On a scale of butt-naked selfie to suggestive emoji, what do your sexting habits say about your relationship? Well, in the name of sexting science, researchers have decided to study who is the most likely to send sexy messages and why. And what they discovered just might surprise you.
For the study, scientists from California State University and Indiana University polled 459 heterosexual undergrad students about their sexting habits and how they feel about their relationships, if they’re in one. (BTW: Researchers defined sexting as “the sending and receiving of sexually suggestive or sexually explicit photos, video, or text via cell phone or other technologies.”)
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They found that sexting is pretty freaking common—at least among the college kids. Eighty percent of people surveyed said they’ve sent a sext before. But not all sexts are created equal: 62 percent have sent a sexually suggestive text, while 55 percent sent a sexy photo or video. And nearly 40 percent have sent a naked photo or video.
Researchers also discovered that people who were already in a relationship were the most likely to sext—no shocker there.
Bizarrely, people who were the most anxious about their relationship were also the most likely to send the most explicit texts, photos, or videos—including nudie and lingerie pics. People who worried their partner would judge them if they didn't sext were more likely to hit send on explicit messages, too.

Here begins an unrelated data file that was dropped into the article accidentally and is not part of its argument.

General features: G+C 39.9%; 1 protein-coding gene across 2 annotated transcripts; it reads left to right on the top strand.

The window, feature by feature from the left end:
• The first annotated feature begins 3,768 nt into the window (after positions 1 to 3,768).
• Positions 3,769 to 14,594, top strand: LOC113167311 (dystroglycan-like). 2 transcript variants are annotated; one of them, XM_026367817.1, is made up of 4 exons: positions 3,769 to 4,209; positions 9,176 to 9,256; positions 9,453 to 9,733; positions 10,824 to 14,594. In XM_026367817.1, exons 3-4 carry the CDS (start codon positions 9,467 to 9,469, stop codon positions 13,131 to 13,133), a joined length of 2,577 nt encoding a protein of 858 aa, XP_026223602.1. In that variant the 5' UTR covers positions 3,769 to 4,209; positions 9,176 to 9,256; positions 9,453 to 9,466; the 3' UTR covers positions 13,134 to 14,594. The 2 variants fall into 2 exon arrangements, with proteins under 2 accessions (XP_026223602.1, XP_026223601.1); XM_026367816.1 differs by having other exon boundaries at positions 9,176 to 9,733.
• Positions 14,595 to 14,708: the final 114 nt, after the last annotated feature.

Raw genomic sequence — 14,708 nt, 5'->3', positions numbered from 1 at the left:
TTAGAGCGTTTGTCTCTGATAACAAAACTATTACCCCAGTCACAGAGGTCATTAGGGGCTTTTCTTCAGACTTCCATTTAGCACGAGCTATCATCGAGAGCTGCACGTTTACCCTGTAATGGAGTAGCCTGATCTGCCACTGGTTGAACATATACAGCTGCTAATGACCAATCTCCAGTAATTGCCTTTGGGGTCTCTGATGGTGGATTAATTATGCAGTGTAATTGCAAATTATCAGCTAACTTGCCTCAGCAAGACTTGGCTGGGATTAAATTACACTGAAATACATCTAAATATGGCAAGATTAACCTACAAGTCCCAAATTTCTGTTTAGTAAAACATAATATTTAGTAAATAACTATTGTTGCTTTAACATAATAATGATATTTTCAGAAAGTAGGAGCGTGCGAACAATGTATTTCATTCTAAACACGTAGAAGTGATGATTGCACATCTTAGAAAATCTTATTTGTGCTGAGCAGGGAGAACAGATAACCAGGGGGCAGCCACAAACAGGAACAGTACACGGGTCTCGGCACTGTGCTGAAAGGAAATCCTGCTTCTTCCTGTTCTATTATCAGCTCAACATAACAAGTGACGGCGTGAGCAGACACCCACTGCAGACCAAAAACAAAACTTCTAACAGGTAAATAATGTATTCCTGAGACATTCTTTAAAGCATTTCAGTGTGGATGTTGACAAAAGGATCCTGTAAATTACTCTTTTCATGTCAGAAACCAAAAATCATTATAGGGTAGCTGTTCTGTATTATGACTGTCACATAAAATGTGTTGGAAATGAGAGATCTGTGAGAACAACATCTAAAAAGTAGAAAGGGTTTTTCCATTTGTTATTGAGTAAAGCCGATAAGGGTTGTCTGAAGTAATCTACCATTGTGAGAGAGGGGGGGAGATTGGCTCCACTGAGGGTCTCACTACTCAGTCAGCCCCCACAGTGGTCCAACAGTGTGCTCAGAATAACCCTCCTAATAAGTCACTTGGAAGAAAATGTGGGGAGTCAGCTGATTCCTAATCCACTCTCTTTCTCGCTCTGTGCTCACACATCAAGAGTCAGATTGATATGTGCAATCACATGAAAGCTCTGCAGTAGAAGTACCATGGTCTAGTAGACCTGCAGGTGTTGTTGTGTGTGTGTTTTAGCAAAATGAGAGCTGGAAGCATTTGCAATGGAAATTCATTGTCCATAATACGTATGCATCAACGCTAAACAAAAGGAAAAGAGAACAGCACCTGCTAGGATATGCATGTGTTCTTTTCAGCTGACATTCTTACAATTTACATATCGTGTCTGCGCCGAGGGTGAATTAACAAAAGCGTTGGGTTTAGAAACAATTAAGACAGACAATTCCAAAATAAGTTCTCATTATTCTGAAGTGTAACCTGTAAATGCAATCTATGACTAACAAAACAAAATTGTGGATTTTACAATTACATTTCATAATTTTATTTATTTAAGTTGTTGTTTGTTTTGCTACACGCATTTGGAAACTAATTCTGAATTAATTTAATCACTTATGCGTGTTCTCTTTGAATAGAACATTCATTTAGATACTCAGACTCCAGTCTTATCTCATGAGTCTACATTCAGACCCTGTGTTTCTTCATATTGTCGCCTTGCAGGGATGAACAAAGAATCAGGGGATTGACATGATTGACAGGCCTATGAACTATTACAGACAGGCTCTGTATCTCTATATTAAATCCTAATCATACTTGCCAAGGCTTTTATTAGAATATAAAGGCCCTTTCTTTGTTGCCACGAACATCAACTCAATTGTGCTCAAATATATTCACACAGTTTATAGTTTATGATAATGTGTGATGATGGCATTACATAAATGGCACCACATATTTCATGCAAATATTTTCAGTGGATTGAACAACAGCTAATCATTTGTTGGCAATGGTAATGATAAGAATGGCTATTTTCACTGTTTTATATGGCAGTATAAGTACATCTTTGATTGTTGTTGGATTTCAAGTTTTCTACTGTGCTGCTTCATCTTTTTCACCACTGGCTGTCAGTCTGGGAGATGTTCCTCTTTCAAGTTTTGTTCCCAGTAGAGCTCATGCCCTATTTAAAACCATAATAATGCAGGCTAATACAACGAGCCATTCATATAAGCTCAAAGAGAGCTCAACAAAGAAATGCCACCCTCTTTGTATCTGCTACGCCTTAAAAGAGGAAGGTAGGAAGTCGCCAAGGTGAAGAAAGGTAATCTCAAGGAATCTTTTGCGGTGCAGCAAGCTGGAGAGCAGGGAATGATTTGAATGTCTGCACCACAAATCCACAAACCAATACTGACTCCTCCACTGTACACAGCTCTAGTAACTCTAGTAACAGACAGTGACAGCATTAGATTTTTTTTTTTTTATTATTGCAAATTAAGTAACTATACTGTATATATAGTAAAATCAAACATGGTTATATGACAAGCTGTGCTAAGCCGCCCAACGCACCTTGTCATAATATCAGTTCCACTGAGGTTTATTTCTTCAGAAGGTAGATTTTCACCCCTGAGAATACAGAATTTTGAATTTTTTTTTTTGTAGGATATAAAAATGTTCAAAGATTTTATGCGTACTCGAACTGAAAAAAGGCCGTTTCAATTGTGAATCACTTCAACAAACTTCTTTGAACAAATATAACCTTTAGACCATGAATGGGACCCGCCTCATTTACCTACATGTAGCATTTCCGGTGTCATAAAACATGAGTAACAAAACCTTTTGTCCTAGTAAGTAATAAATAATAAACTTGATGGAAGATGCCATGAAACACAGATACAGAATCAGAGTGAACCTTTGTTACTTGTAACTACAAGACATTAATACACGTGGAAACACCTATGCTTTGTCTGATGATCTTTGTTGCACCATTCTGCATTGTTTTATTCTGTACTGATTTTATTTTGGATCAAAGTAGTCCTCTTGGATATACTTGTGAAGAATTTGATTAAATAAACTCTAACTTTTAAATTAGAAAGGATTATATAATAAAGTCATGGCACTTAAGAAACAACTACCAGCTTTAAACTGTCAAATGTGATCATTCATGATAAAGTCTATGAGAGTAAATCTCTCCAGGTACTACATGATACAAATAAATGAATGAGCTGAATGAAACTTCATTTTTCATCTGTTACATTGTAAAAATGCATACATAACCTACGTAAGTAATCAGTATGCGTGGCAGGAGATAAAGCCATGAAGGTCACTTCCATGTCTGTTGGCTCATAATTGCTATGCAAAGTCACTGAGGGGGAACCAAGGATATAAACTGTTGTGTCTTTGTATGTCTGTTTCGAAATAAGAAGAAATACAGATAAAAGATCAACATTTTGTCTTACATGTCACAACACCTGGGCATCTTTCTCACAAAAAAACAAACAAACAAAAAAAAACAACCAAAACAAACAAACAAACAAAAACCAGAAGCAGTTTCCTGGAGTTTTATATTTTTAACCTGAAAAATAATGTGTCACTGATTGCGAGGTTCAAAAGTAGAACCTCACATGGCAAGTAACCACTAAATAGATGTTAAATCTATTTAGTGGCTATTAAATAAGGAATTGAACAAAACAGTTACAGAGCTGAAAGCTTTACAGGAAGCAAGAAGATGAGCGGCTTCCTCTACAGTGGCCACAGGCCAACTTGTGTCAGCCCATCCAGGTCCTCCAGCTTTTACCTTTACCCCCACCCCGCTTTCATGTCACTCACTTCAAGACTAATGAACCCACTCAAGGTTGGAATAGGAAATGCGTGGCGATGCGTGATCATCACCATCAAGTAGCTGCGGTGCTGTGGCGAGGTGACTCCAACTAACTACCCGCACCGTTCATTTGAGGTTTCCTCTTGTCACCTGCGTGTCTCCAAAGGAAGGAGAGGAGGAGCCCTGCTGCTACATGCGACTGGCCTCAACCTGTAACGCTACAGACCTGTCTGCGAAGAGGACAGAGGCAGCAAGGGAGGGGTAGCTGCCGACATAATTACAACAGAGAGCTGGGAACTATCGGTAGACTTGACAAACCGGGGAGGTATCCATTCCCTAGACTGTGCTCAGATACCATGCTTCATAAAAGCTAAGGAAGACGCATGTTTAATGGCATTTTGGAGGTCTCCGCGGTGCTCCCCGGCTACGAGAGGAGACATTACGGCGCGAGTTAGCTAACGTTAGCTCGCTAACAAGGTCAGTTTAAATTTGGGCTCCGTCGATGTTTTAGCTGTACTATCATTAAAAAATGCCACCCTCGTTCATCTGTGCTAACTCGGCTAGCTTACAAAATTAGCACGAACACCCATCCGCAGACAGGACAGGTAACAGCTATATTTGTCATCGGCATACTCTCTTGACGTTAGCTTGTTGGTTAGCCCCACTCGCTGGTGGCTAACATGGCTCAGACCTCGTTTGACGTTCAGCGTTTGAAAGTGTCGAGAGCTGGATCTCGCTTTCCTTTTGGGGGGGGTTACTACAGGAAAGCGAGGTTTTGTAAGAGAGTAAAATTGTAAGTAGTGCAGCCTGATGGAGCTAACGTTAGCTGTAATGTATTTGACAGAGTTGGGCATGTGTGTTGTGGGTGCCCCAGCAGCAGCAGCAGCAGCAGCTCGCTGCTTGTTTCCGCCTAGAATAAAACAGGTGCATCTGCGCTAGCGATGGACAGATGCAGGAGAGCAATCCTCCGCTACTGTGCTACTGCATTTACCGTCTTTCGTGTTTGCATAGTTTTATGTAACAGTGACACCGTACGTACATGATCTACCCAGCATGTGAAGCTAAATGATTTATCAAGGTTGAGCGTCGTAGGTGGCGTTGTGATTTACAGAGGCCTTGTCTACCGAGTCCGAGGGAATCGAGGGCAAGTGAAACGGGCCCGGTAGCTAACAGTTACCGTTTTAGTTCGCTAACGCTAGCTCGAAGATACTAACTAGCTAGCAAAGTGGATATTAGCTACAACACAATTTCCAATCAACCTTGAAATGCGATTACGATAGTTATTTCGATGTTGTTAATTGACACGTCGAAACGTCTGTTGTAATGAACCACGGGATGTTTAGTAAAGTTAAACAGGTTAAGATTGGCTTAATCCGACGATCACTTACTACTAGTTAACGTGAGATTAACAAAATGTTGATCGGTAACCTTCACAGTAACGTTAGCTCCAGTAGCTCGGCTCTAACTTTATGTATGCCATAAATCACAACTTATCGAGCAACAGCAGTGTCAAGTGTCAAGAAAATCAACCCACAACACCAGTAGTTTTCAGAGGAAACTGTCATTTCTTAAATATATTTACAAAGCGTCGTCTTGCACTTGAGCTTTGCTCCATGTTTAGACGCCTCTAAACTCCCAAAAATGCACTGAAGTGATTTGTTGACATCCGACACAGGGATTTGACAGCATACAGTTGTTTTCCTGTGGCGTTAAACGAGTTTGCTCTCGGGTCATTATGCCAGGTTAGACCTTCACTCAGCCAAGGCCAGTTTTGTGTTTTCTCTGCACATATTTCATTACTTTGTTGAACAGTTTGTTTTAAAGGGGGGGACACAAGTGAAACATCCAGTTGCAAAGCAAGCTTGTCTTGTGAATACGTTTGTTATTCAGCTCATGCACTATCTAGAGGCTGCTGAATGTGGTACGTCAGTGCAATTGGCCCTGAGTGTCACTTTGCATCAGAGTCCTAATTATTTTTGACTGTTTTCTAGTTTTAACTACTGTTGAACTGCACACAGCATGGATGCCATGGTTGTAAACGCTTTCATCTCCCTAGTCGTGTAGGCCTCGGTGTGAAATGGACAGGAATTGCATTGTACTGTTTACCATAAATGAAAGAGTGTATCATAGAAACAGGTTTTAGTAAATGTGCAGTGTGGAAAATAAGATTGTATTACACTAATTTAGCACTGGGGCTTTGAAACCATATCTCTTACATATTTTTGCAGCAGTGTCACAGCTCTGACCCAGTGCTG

Manhattan-based licensed clinical psychologist Joseph Cilona, Psy.D., says feeling anxious about a relationship can impact our decision-making. “A couple’s sexual connection can be perceived the most powerful and validating part of the relationship,” he explains. “So anxiety might fuel attempts to ease insecurities about the relationship by using sexually charged communication.”
In short: When you send a boob pic to your S.O., and get a positive response, you feel better about your bond with bae.
Of course, this doesn’t solve the bigger issue of feeling anxious about a relationship—it just provides a quick hit of confidence. “Seeking validation that's focused on the sexual facet of the relationship is not likely to impact what may be much deeper issues,” says Cilona.
But Jessica O’Reilly, Ph.D., Astroglide’s resident sexologist, says there's nothing wrong with wanting validation and attention in your relationship. "The desire to be wanted and receive attention is universal, but we tend to criticize others for doing so," she says. "We all do it in our own way—sexting is just one way that seems to receive negative attention."
New York City sex therapist Ian Kerner, Ph.D., author of She Comes First, points out that it's important to think about why you're sexting before you do it. Is it because you're feeling aroused? Awesome. But if it's to help calm your anxiety, don't do it. "Is sexting when anxious a smart idea? No," he says. "Does the validation feel good? Yes. Does not getting the validation make you feel even more anxious? You bet."
Basically, if you feel like something is off in your relationship, it's best to address it head on with your partner. Sexting won't solve your problems, unfortch.
All gifs courtesy of giphy.com.